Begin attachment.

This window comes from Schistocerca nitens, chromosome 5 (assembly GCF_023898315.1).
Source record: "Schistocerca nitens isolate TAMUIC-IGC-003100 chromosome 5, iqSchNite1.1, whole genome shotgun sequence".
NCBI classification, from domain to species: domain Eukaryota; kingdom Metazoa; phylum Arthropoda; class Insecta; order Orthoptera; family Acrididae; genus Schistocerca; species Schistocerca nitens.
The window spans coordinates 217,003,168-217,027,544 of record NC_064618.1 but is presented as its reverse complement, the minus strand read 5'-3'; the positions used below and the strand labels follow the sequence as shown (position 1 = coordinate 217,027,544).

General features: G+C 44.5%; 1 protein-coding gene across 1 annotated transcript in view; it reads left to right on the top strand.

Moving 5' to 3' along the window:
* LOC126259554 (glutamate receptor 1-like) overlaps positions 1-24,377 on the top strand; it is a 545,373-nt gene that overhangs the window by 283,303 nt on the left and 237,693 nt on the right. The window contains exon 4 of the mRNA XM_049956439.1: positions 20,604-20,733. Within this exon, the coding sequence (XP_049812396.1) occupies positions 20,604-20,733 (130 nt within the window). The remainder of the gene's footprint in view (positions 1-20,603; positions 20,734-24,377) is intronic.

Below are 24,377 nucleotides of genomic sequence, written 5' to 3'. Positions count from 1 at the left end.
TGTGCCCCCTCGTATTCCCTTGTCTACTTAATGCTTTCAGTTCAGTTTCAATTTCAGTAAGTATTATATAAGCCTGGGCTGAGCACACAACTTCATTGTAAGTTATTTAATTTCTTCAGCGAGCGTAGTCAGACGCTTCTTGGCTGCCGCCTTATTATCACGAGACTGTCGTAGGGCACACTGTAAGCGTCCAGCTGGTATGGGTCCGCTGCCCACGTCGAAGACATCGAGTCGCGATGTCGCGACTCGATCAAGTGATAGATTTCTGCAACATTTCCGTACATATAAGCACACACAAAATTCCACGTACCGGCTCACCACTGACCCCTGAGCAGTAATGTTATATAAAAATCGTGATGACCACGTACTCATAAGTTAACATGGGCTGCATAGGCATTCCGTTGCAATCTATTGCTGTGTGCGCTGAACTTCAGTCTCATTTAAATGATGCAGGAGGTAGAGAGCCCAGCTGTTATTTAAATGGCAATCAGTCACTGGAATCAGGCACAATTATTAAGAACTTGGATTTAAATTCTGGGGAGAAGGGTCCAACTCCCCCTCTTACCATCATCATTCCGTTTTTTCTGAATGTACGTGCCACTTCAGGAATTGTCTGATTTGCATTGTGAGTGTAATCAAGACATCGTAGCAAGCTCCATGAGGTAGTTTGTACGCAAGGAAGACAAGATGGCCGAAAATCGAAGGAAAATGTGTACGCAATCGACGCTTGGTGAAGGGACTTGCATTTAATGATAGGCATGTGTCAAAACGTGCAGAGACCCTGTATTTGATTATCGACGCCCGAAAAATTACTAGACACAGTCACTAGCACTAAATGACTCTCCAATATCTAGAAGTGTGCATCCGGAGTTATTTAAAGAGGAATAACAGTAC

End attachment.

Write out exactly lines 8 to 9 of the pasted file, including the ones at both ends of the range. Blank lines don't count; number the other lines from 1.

Below are 24,377 nucleotides of genomic sequence, written 5' to 3'. Positions count from 1 at the left end.
TGTGCCCCCTCGTATTCCCTTGTCTACTTAATGCTTTCAGTTCAGTTTCAATTTCAGTAAGTATTATATAAGCCTGGGCTGAGCACACAACTTCATTGTAAGTTATTTAATTTCTTCAGCGAGCGTAGTCAGACGCTTCTTGGCTGCCGCCTTATTATCACGAGACTGTCGTAGGGCACACTGTAAGCGTCCAGCTGGTATGGGTCCGCTGCCCACGTCGAAGACATCGAGTCGCGATGTCGCGACTCGATCAAGTGATAGATTTCTGCAACATTTCCGTACATATAAGCACACACAAAATTCCACGTACCGGCTCACCACTGACCCCTGAGCAGTAATGTTATATAAAAATCGTGATGACCACGTACTCATAAGTTAACATGGGCTGCATAGGCATTCCGTTGCAATCTATTGCTGTGTGCGCTGAACTTCAGTCTCATTTAAATGATGCAGGAGGTAGAGAGCCCAGCTGTTATTTAAATGGCAATCAGTCACTGGAATCAGGCACAATTATTAAGAACTTGGATTTAAATTCTGGGGAGAAGGGTCCAACTCCCCCTCTTACCATCATCATTCCGTTTTTTCTGAATGTACGTGCCACTTCAGGAATTGTCTGATTTGCATTGTGAGTGTAATCAAGACATCGTAGCAAGCTCCATGAGGTAGTTTGTACGCAAGGAAGACAAGATGGCCGAAAATCGAAGGAAAATGTGTACGCAATCGACGCTTGGTGAAGGGACTTGCATTTAATGATAGGCATGTGTCAAAACGTGCAGAGACCCTGTATTTGATTATCGACGCCCGAAAAATTACTAGACACAGTCACTAGCACTAAATGACTCTCCAATATCTAGAAGTGTGCATCCGGAGTTATTTAAAGAGGAATAACAGTAC